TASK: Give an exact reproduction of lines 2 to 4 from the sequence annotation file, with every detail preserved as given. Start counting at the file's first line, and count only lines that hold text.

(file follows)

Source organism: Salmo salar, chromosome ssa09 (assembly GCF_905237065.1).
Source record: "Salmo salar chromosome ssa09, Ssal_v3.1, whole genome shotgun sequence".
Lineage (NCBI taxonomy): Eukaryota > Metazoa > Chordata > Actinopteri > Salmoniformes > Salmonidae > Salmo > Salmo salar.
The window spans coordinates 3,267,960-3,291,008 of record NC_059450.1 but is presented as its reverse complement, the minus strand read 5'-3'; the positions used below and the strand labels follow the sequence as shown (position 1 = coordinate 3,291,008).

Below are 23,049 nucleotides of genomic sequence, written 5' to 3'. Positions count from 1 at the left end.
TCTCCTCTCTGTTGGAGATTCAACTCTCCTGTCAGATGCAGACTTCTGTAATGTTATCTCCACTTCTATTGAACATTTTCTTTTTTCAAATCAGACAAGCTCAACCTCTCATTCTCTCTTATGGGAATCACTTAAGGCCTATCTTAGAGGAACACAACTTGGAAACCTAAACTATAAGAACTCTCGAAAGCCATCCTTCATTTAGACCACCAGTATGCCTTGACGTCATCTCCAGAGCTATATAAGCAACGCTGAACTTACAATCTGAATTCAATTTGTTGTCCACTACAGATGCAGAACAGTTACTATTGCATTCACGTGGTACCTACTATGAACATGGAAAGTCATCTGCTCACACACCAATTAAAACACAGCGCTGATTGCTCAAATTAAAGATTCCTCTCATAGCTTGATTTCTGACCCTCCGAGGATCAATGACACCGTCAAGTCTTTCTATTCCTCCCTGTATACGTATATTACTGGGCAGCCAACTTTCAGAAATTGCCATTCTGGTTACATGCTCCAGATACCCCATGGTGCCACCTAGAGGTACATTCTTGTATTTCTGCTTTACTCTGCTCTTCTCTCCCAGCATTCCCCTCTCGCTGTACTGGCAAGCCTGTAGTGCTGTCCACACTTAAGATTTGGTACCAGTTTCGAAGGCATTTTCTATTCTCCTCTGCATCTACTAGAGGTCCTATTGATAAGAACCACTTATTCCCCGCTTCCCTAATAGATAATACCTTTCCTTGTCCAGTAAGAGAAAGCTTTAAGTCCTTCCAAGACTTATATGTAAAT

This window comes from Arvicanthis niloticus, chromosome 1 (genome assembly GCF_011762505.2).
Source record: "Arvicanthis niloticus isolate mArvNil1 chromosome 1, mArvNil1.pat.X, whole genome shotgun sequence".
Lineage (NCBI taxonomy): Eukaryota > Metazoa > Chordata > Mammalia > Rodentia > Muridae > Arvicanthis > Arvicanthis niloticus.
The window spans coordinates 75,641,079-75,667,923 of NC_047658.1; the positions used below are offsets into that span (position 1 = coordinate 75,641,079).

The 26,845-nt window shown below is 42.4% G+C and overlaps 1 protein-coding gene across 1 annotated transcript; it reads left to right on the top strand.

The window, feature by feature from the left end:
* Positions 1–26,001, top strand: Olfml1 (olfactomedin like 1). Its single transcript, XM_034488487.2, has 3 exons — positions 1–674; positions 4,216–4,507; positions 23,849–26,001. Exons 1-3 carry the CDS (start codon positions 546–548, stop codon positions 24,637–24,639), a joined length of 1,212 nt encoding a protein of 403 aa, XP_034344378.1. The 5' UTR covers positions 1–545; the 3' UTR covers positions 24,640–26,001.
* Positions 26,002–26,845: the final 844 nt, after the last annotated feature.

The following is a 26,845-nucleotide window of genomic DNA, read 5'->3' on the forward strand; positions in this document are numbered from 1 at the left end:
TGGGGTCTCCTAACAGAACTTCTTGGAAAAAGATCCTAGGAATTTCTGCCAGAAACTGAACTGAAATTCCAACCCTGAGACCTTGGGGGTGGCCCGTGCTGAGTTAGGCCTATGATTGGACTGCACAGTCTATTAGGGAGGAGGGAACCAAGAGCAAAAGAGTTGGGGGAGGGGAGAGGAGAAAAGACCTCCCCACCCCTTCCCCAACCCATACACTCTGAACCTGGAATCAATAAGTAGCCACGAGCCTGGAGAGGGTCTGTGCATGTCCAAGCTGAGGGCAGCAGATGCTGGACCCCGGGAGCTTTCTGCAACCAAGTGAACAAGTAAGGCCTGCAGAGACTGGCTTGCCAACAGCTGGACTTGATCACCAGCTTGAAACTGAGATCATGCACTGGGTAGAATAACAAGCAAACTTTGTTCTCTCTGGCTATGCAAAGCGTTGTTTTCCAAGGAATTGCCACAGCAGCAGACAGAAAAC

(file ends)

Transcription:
Source record: "Salmo salar chromosome ssa09, Ssal_v3.1, whole genome shotgun sequence".
Lineage (NCBI taxonomy): Eukaryota > Metazoa > Chordata > Actinopteri > Salmoniformes > Salmonidae > Salmo > Salmo salar.
The window spans coordinates 3,267,960-3,291,008 of record NC_059450.1 but is presented as its reverse complement, the minus strand read 5'-3'; the positions used below and the strand labels follow the sequence as shown (position 1 = coordinate 3,291,008).